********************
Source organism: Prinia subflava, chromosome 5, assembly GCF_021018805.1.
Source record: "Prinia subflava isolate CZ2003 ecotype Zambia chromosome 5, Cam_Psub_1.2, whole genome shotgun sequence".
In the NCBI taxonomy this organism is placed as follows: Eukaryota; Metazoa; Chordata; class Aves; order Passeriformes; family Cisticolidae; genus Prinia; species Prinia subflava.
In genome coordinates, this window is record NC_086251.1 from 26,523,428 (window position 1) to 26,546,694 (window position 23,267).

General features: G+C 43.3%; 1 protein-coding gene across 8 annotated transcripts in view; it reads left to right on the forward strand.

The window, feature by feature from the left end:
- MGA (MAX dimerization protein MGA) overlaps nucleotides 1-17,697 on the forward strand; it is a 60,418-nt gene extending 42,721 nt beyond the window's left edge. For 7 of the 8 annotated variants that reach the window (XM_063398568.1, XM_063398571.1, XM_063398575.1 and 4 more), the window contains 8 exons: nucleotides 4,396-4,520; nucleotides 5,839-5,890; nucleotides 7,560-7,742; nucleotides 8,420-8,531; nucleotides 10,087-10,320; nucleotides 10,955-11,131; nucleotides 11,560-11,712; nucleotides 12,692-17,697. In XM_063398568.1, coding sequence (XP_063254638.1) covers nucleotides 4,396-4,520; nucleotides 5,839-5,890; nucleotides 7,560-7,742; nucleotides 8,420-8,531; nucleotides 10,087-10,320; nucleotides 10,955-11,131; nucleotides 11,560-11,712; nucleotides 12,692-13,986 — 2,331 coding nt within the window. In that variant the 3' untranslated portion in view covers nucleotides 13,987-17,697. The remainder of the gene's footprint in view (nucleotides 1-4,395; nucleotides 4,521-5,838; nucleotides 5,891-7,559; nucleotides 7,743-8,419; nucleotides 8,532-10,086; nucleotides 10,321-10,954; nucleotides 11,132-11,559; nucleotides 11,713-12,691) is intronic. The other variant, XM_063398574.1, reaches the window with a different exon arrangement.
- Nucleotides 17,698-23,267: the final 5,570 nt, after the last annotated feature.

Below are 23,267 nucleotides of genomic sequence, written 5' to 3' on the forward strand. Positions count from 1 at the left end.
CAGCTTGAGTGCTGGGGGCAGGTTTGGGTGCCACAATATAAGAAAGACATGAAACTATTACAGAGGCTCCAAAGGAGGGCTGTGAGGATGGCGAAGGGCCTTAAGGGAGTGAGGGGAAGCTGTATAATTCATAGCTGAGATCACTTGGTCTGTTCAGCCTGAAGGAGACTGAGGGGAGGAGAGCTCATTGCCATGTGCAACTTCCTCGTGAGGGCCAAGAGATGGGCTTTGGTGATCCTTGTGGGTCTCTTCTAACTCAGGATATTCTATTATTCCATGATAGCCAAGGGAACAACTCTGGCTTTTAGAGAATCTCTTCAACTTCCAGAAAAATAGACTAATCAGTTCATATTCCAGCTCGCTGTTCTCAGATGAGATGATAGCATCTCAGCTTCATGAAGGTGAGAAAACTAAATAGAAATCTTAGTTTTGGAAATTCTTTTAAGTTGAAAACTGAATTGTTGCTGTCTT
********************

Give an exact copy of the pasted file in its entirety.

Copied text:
Source organism: Prinia subflava, chromosome 5, assembly GCF_021018805.1.
Source record: "Prinia subflava isolate CZ2003 ecotype Zambia chromosome 5, Cam_Psub_1.2, whole genome shotgun sequence".
In the NCBI taxonomy this organism is placed as follows: Eukaryota; Metazoa; Chordata; class Aves; order Passeriformes; family Cisticolidae; genus Prinia; species Prinia subflava.
In genome coordinates, this window is record NC_086251.1 from 26,523,428 (window position 1) to 26,546,694 (window position 23,267).

General features: G+C 43.3%; 1 protein-coding gene across 8 annotated transcripts in view; it reads left to right on the forward strand.

The window, feature by feature from the left end:
- MGA (MAX dimerization protein MGA) overlaps nucleotides 1-17,697 on the forward strand; it is a 60,418-nt gene extending 42,721 nt beyond the window's left edge. For 7 of the 8 annotated variants that reach the window (XM_063398568.1, XM_063398571.1, XM_063398575.1 and 4 more), the window contains 8 exons: nucleotides 4,396-4,520; nucleotides 5,839-5,890; nucleotides 7,560-7,742; nucleotides 8,420-8,531; nucleotides 10,087-10,320; nucleotides 10,955-11,131; nucleotides 11,560-11,712; nucleotides 12,692-17,697. In XM_063398568.1, coding sequence (XP_063254638.1) covers nucleotides 4,396-4,520; nucleotides 5,839-5,890; nucleotides 7,560-7,742; nucleotides 8,420-8,531; nucleotides 10,087-10,320; nucleotides 10,955-11,131; nucleotides 11,560-11,712; nucleotides 12,692-13,986 — 2,331 coding nt within the window. In that variant the 3' untranslated portion in view covers nucleotides 13,987-17,697. The remainder of the gene's footprint in view (nucleotides 1-4,395; nucleotides 4,521-5,838; nucleotides 5,891-7,559; nucleotides 7,743-8,419; nucleotides 8,532-10,086; nucleotides 10,321-10,954; nucleotides 11,132-11,559; nucleotides 11,713-12,691) is intronic. The other variant, XM_063398574.1, reaches the window with a different exon arrangement.
- Nucleotides 17,698-23,267: the final 5,570 nt, after the last annotated feature.

Below are 23,267 nucleotides of genomic sequence, written 5' to 3' on the forward strand. Positions count from 1 at the left end.
CAGCTTGAGTGCTGGGGGCAGGTTTGGGTGCCACAATATAAGAAAGACATGAAACTATTACAGAGGCTCCAAAGGAGGGCTGTGAGGATGGCGAAGGGCCTTAAGGGAGTGAGGGGAAGCTGTATAATTCATAGCTGAGATCACTTGGTCTGTTCAGCCTGAAGGAGACTGAGGGGAGGAGAGCTCATTGCCATGTGCAACTTCCTCGTGAGGGCCAAGAGATGGGCTTTGGTGATCCTTGTGGGTCTCTTCTAACTCAGGATATTCTATTATTCCATGATAGCCAAGGGAACAACTCTGGCTTTTAGAGAATCTCTTCAACTTCCAGAAAAATAGACTAATCAGTTCATATTCCAGCTCGCTGTTCTCAGATGAGATGATAGCATCTCAGCTTCATGAAGGTGAGAAAACTAAATAGAAATCTTAGTTTTGGAAATTCTTTTAAGTTGAAAACTGAATTGTTGCTGTCTT